Tuesday, 24 January 2012


2011, 15, Directed by Lars Von Trier
Starring: Kirsten Dunst, Charlotte Gainsbourg, Kiefer Sutherland, Alexander Skarsgard

If there’s one thing that will spring to mind when Danish director Lars Von Trier is mentioned, it will most probably be his silly remarks that got him thrown out of Cannes Film Festival; as if we didn’t know already, it turns out the bloke is as controversial and conversation-inducing as the films he crafts. Looking past this - and towards Melancholia, the film he was promoting at the time – and there should be no doubt in the mind that this same bloke is something else entirely. Beginning paradoxically with the end of the world (shown using obscure, chilling, yet beautiful images in extreme slow-motion) the film is split into two halves, both of which focus on two sisters. The first is Kirsten Dunst’s Justine, a not-too blushing bride who would much rather have a soak in the bath then cut the cake by the side of her groom. Von Trier does his best at merging family drama with social comedy, which all in all creates a crazily uneasy feeling. We track Justine constantly, all smiles in front of her guests and pure emotion behind closed doors. Snippets of dialogue enlighten us to a history of unpredictable behaviour from Justine who seems to be seen, but rarely heard despite her best efforts. As an audience, the entire half of the film could become an extremely alienating experience – let it be said that Justine could be construed as an ignorant livewire, but somehow Dunst grounds things, providing a form of perspective. The fact that this is just the precursor to her later appearance in the second half of the film speaks volumes, especially when considering she took home the Best Actress prize at the Festival where her director caused such furore.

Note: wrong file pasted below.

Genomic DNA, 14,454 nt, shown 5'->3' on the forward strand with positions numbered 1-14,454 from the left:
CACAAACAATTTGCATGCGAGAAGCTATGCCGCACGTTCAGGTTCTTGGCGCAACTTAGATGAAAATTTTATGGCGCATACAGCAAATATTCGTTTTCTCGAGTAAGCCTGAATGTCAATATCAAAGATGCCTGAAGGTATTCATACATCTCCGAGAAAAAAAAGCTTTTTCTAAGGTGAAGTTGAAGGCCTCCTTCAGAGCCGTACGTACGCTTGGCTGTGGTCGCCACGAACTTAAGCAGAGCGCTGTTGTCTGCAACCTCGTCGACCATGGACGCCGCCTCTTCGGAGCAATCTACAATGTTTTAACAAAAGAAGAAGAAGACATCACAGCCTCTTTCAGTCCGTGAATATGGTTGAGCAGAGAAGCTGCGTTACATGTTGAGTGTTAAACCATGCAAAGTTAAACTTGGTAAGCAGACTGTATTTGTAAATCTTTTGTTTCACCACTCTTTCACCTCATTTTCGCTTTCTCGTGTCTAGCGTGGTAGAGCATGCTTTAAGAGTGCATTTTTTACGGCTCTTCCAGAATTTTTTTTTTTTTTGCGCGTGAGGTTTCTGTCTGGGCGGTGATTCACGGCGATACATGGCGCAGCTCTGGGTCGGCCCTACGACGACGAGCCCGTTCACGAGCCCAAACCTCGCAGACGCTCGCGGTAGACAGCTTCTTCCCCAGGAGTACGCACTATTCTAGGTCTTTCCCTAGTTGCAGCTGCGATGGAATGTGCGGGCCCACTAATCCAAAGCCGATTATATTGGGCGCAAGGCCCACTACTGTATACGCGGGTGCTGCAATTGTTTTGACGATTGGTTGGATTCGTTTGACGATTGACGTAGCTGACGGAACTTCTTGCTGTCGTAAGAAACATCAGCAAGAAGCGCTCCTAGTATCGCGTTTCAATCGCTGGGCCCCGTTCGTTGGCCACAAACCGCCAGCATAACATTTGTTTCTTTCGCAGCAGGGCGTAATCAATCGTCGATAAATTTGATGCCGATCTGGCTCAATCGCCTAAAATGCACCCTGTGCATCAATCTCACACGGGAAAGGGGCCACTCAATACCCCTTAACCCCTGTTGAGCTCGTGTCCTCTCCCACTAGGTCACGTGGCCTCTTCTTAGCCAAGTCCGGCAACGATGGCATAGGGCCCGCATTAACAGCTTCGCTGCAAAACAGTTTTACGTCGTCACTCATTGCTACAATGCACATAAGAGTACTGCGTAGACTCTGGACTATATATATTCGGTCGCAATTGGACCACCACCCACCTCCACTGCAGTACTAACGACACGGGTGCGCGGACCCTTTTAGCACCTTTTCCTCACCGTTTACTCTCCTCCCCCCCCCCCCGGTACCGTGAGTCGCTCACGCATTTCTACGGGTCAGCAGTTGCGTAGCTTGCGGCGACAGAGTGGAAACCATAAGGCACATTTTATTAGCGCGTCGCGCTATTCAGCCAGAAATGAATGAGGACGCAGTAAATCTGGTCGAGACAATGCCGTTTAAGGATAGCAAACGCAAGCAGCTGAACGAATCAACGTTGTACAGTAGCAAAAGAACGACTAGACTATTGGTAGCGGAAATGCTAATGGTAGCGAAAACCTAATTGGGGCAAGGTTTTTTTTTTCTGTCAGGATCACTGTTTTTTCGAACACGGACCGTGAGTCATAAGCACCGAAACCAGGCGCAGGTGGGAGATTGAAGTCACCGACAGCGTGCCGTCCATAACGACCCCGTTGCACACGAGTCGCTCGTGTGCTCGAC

This part of the film is dedicated to Claire played by Charlotte Gainsbourg, who can only now be described as a Lars stalwart after that performance in Antichrist. Taking place after an undisclosed amount of time since the wedding, we bear witness to the changes that have occurred – perhaps most importantly the announcement of Melancholia, a newly-discovered planet which is rumoured to be heading directly for earth. A bizarre concept, but one that is tackled head on by all involved upholding rationality until the intentionally predictable climax; Kiefer Sutherland’s scientist husband  is convinced the planet is simply going to pass by, viewing the entire debacle as a ground-breaking experience. But an unspoken worry looms. Retrospectively, there is some difficulty when attempting to highlight what Von Trier is exactly commenting on - if whether Melancholia has a deeper symbolism (the auteur conceived the idea during a spell of depression, an idea relevant to the film).  But as the film reaches its inevitable endpoint, if you are still trying to piece together what you think is going on, it’s fearful you may have missed the mark completely. This is science fiction with technicalities ignored. It doesn’t matter why the world is coming to an end, it just matters that it will come to an end.  
Love it or hate it (it will either be one or the other), prepare to marvel at the wonderment Von Trier has achieved. Even if a non-converted, it will undoubtedly be a struggle not to become impressed with what has been achieved on a visual and humane level. Just don’t search for anything too subliminal.


Sunday, 22 January 2012

Kill List

2011, 18, Directed by Ben Wheatley
Starring: Neil Maskell, Harry Simpson, MyAnna Buring, Emma Fryer

If there’s one thing that you should know about Kill List, it’s that knowing as little as possible is key. What can be said is that on the surface we follow two soldiers-turned-hitmen (Neil Maskell and Harry Simpson: both fantastic) who are handed a ‘kill list’, and so embark on one last job before turning clean. On the surface. For what this inventive British shocker actually is dissolves into an extreme workshop in genre-weaving. What you think you know, you basically don’t. Here, Ben Wheatley - director of the equally manipulative Down Terrace - issues a master-class in how to trick the watchful eyes of the audience, and ultimately how to gut-punch. It goes without saying that gruesome violence abounds (you’ll never view a hammer in the same way), but for all the viewers who can’t stand the sight of gore, through paying attention to the cleverly deployed narrative, it will be hard not to be impressed. The rational manner that Wheatley depicts life for Jay and Sam, not ignoring the equally as important wife of Jay (MyAnna Buring) and random girlfriend of Sean (Emma Fryer), ensures that later events prove that bit more disturbing and uneasy to view, not to mention captivating and inspiring - much like the films this homages (to even whisper these films would give the game away). Avoid Google and watch with immediacy; Kill List should earn a placement on your must-see list.